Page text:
Carnegie Mellon Engineering

Scholarships Honor Parents and Heritage

When Nicholas Vlahakis (M.S. MechE, 1974) retired in 2005, he was at the top of his field. He was the executive vice president and chief operating officer for Alliant TechSystems, Inc. (ATK), an advanced weapons and space system company with sales of $4 billion. “From bullets and missiles to spacecraft, ATK manufactures almost anything that flies,” says Vlahakis.

Nick and Kimi VlahakisVlahakis' career was filled with accolades. In 1991, President George H. W. Bush awarded him the National Medal of Technology for his work on the Pegasus rocket system. Pegasus enables the deployment of satellites from moving aircraft, which offers many advantages. For example, the problems associated with launching satellites from earth, such as bad weather conditions, can be avoided. Pegasus’ design featured a number of breakthroughs, including the use of graphite in rockets, which just happens to be one of Vlahakis' areas of expertise. (He credits Carnegie Mellon for expanding his knowledge about the mechanics of materials.)

By most measures, Vlahakis has achieved great success, but he worked hard to get it. He had to make his own way through college. After earning a bachelor’s degree at Northwestern University, he returned to his hometown, Pittsburgh, to find a job. During the 1970s, he worked for Westinghouse in East Pittsburgh. Back then, Westinghouse sent a number of their engineers to night school at Carnegie Mellon. Vlahakis designed generators by day, while pursuing a master's degree in mechanical engineering. When he left Westinghouse, he moved to Utah to work as a rocket scientist for Hercules Aerospace Company. He added to his academic arsenal with an MBA degree from the University of Utah. Degrees in hand, he spiraled up the corporate ranks. First, he managed programs, followed by plants and divisions. Proving himself a capable leader, he then ran companies. Finally, he was running the entire operations for ATK, a major corporation with 14,000 employees across the United States.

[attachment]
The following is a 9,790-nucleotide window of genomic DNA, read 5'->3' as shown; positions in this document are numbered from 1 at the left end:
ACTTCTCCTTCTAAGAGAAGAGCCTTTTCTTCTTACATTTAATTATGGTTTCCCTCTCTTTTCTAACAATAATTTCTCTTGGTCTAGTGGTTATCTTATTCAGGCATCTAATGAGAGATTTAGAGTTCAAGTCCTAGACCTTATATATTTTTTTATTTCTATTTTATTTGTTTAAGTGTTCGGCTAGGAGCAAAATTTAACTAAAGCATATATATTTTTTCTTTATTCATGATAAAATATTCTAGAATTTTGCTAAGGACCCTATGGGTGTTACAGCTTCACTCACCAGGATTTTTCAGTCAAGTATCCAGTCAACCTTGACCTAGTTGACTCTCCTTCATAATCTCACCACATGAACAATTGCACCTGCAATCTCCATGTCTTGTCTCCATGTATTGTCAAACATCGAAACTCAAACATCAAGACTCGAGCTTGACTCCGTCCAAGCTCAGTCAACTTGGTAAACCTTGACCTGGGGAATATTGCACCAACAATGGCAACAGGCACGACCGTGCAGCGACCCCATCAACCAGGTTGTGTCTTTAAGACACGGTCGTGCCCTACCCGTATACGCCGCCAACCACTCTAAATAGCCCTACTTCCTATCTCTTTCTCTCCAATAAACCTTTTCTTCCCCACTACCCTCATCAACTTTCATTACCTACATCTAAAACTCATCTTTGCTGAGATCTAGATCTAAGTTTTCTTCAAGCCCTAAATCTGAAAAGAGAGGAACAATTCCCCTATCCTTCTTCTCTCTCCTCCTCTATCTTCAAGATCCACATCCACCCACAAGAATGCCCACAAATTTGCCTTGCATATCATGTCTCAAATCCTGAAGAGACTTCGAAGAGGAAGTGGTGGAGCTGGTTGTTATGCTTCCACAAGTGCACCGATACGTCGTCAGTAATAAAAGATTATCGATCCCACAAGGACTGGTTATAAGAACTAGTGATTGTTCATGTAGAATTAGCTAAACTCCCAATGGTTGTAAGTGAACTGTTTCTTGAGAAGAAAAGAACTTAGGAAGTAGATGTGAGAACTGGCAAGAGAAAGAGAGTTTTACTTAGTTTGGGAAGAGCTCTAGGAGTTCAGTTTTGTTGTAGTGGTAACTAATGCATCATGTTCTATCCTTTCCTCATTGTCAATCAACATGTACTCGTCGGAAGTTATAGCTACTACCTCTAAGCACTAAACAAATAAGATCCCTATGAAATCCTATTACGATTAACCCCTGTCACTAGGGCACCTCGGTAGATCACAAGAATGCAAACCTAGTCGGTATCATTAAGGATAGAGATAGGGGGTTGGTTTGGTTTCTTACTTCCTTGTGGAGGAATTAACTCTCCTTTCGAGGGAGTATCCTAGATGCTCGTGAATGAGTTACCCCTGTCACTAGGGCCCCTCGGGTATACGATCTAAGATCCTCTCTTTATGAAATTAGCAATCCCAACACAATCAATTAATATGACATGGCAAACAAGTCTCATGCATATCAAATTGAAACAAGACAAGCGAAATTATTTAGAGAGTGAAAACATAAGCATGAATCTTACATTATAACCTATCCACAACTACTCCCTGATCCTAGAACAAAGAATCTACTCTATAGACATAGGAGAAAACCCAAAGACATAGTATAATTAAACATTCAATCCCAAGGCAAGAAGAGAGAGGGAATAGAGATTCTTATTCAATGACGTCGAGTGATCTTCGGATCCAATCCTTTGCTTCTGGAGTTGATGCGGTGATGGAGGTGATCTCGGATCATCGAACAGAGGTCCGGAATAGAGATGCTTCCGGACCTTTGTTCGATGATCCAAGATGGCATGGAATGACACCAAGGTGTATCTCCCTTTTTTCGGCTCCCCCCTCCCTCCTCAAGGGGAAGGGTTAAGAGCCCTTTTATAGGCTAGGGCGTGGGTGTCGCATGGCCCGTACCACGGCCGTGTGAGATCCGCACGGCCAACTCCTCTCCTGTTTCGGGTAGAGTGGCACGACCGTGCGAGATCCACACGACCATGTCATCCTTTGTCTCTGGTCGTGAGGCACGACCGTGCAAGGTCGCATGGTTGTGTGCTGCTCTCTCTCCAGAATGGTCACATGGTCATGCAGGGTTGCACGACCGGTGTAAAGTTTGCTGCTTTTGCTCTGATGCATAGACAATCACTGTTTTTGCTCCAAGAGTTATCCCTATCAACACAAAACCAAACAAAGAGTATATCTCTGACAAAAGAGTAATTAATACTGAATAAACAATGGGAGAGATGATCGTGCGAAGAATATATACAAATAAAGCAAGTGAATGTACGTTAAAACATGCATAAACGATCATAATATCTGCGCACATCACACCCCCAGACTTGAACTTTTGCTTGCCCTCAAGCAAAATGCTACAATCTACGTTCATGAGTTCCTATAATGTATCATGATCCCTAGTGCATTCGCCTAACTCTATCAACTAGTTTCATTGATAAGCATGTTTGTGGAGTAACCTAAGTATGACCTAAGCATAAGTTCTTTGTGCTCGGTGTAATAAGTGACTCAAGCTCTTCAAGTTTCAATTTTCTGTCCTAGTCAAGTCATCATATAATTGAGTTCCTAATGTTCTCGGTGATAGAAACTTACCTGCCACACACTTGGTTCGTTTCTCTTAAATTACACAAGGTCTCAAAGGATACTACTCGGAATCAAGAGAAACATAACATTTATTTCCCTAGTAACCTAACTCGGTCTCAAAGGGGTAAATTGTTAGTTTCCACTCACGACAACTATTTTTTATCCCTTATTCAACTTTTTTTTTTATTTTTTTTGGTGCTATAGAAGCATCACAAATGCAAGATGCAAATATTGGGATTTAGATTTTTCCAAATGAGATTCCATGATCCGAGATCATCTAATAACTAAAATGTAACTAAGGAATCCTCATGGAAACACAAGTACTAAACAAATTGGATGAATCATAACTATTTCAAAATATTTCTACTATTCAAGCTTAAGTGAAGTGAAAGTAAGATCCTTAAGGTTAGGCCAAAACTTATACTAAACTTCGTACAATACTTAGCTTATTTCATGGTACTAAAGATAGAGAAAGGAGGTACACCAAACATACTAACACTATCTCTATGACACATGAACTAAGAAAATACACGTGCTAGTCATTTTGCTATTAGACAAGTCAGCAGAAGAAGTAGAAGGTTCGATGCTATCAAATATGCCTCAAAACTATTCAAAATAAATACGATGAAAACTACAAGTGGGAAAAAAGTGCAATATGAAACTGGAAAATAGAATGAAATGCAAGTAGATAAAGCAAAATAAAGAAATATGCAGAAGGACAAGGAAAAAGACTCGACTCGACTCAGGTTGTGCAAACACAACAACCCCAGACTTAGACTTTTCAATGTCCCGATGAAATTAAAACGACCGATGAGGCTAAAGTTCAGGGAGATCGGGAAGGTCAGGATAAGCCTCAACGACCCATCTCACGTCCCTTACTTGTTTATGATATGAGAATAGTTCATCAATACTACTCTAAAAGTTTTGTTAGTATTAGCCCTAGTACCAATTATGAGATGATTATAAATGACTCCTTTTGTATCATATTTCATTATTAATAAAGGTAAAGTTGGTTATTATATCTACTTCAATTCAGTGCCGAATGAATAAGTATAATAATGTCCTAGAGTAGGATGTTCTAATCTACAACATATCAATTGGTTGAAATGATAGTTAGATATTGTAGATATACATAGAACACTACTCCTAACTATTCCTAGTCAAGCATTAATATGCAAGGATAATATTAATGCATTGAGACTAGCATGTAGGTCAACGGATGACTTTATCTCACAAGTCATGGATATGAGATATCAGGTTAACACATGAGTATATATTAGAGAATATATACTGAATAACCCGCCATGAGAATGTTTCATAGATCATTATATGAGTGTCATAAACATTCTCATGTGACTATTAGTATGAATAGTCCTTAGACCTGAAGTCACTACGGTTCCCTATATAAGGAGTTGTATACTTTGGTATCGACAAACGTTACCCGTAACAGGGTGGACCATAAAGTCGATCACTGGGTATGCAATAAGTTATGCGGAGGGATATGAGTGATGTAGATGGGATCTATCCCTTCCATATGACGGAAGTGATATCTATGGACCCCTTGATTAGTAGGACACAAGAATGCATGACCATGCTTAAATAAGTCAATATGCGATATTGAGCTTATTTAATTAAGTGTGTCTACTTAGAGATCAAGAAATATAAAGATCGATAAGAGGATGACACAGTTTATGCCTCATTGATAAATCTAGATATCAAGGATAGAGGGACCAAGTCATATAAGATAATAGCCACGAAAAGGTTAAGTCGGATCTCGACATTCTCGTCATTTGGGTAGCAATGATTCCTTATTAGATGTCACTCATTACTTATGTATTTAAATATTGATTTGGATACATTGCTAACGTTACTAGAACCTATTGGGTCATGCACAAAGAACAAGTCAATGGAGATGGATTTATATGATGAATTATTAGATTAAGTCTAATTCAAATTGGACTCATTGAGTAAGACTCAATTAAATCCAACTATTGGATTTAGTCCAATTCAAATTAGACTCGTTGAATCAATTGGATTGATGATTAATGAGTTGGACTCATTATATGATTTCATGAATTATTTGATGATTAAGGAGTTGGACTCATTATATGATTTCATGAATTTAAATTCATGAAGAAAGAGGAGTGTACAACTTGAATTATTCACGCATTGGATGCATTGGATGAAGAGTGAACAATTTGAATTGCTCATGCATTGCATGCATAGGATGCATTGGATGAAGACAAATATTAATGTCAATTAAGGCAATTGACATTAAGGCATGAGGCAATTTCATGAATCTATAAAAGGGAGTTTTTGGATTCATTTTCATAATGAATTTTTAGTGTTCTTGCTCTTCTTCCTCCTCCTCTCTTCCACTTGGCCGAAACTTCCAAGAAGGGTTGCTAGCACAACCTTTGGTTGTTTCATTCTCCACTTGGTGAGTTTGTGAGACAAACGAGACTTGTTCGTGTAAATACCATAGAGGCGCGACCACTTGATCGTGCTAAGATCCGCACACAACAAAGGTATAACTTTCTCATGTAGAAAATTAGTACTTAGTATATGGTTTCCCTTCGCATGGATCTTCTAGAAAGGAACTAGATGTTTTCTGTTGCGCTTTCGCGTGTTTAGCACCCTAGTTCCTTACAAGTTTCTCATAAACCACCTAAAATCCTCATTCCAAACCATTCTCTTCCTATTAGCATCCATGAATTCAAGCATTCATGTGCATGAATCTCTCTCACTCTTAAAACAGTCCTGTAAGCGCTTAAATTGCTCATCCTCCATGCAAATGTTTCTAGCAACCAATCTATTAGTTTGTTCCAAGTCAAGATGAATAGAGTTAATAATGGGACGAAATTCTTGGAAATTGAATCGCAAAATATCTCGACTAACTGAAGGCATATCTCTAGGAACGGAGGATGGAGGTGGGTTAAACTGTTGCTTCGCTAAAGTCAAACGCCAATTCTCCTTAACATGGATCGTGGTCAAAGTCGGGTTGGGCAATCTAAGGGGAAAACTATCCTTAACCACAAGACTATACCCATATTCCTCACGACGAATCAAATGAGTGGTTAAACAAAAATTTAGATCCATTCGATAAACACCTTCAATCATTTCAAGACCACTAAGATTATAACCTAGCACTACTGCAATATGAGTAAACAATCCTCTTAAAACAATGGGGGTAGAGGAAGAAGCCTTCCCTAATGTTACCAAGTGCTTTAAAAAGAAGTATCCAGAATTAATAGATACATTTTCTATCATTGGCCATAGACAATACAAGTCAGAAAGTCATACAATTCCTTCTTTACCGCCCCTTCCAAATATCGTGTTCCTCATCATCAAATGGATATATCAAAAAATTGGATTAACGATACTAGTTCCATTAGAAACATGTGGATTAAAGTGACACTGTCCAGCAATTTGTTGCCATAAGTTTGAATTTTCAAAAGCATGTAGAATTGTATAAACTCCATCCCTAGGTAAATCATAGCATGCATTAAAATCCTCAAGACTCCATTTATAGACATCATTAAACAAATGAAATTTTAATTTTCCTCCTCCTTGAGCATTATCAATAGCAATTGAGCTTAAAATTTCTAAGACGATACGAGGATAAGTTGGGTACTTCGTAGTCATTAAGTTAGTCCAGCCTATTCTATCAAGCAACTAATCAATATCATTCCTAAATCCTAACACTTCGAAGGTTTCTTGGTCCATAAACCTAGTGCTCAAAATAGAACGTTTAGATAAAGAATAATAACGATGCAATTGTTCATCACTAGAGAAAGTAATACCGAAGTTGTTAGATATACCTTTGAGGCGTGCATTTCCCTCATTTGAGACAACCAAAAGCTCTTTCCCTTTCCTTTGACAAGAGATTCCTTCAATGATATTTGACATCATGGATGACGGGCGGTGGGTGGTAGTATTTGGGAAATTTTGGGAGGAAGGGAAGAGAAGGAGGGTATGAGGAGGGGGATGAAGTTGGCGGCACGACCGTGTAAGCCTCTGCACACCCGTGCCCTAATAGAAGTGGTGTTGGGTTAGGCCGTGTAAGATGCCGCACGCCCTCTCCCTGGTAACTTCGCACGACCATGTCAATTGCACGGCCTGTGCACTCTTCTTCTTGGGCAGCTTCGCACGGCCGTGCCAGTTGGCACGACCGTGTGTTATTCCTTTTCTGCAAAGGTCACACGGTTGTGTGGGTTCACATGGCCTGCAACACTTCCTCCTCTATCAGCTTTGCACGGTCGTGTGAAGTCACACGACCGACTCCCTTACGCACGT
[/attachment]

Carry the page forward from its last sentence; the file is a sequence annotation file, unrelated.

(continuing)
He credits his education for helping him make the most of the opportunities he’s encountered, but there is more to his story. Vlahakis will never forget how his parents and their friends inspired him to excel as an adult and persevere as a child, when his life was less than idyllic.

Vlahakis' parents, George and Antonia, had both immigrated to Pittsburgh from the Chania region of Crete. With tremendous determination and effort, the Vlahakis' forged their American Dream: they opened a bar in downtown Pittsburgh, the Allies Cafe. In 1952, when Vlahakis was just four years old, his father suddenly died, and his mother, who barely spoke English, was forced to run the business and raise three children on her own. By working to provide for her family, she taught her son to work hard and to appreciate the Cretan community that played a large role in their lives.

Today, both of Vlahakis' parents have passed away, but as a tribute to them and his heritage, a $1,000,000 ATK/Nick Vlahakis Scholarship and Fellowship Fund at Carnegie Mellon was established. "When I went to school, I received help, and now I want to help others," he says.

Since 2003, financial awards have been given to students studying electrical and computer engineering, mechanical engineering, and chemical engineering, along with materials science and engineering, and computer science. While the awards are granted to young adults who meet specific financial and academic criteria, Vlahakis wants students to know that whenever possible, a special feature of these awards can sometimes give preference to students of Cretan descent.

"My DNA is from Crete," says Vlahakis, "These scholarships honor my parents and heritage, and I hope they encourage an awareness of the Isle of Crete."


~ By Sherry Stokes